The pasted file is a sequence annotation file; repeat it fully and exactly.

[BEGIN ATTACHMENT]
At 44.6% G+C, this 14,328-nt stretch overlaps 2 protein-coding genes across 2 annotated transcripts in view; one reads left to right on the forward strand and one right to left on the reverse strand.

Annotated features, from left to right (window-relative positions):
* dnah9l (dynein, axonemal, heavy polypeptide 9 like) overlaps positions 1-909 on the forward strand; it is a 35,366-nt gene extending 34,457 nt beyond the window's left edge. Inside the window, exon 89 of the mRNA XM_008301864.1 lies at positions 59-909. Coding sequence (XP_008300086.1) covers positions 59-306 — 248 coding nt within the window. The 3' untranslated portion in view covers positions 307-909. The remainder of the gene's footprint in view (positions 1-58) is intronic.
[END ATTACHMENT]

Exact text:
At 44.6% G+C, this 14,328-nt stretch overlaps 2 protein-coding genes across 2 annotated transcripts in view; one reads left to right on the forward strand and one right to left on the reverse strand.

Annotated features, from left to right (window-relative positions):
* dnah9l (dynein, axonemal, heavy polypeptide 9 like) overlaps positions 1-909 on the forward strand; it is a 35,366-nt gene extending 34,457 nt beyond the window's left edge. Inside the window, exon 89 of the mRNA XM_008301864.1 lies at positions 59-909. Coding sequence (XP_008300086.1) covers positions 59-306 — 248 coding nt within the window. The 3' untranslated portion in view covers positions 307-909. The remainder of the gene's footprint in view (positions 1-58) is intronic.